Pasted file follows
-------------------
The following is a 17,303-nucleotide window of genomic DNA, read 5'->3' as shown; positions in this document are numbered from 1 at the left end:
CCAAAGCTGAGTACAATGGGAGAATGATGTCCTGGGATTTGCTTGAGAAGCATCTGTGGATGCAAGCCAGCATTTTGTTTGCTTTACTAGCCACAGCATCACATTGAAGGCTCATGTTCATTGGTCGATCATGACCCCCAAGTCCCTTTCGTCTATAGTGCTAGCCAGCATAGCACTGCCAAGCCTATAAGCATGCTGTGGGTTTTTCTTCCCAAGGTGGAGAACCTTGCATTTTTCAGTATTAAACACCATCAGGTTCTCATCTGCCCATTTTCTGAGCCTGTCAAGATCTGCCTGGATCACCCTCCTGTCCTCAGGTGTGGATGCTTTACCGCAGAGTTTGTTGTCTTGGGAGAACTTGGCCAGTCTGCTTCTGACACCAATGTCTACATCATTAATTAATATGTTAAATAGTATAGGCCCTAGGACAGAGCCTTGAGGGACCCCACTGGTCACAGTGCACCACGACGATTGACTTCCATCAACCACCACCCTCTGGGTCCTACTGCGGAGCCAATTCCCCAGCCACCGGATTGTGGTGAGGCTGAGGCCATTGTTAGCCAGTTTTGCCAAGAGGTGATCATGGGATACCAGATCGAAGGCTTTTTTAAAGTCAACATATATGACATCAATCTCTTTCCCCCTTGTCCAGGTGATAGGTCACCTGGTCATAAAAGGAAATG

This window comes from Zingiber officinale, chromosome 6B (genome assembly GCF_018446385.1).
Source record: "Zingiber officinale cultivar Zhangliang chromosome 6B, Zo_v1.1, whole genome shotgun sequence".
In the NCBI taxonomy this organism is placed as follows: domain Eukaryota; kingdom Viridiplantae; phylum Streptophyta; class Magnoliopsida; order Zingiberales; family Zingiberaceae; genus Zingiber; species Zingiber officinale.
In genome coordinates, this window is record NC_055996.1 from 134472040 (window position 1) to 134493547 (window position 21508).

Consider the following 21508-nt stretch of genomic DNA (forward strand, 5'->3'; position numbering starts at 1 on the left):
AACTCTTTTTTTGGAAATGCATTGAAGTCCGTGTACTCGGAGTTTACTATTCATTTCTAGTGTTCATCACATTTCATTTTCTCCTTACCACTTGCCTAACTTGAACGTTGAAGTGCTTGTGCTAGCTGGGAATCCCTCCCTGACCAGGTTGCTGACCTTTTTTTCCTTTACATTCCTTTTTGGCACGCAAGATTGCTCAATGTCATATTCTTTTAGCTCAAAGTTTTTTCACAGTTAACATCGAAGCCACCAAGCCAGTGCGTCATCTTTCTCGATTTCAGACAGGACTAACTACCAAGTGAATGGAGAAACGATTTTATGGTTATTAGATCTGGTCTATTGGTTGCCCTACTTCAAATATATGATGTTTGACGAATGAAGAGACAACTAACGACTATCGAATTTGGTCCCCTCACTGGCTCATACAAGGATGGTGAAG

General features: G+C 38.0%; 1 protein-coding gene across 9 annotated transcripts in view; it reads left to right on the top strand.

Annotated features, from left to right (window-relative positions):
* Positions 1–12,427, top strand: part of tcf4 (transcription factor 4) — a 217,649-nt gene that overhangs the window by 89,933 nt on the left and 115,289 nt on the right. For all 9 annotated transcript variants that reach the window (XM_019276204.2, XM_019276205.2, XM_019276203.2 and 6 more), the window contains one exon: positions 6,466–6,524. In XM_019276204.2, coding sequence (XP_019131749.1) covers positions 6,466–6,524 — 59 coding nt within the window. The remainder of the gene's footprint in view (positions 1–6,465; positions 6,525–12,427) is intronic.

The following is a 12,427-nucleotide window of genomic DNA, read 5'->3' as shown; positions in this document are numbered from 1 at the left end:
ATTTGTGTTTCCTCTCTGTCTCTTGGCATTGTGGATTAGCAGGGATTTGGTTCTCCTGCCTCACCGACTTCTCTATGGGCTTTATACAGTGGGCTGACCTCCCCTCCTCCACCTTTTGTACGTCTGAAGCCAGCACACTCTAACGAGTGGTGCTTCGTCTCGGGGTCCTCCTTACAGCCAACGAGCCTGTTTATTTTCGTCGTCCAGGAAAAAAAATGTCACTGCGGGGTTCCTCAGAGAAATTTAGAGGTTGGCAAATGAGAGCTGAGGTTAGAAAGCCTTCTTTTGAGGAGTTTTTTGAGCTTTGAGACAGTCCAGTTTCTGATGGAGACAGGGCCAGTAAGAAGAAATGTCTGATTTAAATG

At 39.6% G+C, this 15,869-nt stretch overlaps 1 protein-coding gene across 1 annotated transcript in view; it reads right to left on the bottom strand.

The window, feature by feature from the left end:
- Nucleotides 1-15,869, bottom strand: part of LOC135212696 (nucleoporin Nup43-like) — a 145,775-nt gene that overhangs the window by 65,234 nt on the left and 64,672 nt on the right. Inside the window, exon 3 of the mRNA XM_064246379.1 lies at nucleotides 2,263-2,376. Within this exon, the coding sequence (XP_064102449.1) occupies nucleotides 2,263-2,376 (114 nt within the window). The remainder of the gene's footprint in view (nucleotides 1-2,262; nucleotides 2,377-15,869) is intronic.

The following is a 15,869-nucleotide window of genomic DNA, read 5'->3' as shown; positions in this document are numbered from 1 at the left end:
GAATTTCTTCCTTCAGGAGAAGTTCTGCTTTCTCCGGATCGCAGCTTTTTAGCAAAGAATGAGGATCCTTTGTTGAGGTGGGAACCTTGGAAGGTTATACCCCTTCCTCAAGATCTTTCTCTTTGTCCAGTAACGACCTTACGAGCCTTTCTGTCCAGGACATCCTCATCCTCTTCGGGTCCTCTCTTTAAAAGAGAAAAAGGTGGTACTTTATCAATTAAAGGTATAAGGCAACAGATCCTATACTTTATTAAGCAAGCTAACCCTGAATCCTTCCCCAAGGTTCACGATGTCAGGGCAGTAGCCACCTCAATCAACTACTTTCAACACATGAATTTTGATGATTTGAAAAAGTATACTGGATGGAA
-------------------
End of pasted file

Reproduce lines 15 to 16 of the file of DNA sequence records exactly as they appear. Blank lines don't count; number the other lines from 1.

The window, feature by feature from the left end:
- Nucleotides 1-15,869, bottom strand: part of LOC135212696 (nucleoporin Nup43-like) — a 145,775-nt gene that overhangs the window by 65,234 nt on the left and 64,672 nt on the right. Inside the window, exon 3 of the mRNA XM_064246379.1 lies at nucleotides 2,263-2,376. Within this exon, the coding sequence (XP_064102449.1) occupies nucleotides 2,263-2,376 (114 nt within the window). The remainder of the gene's footprint in view (nucleotides 1-2,262; nucleotides 2,377-15,869) is intronic.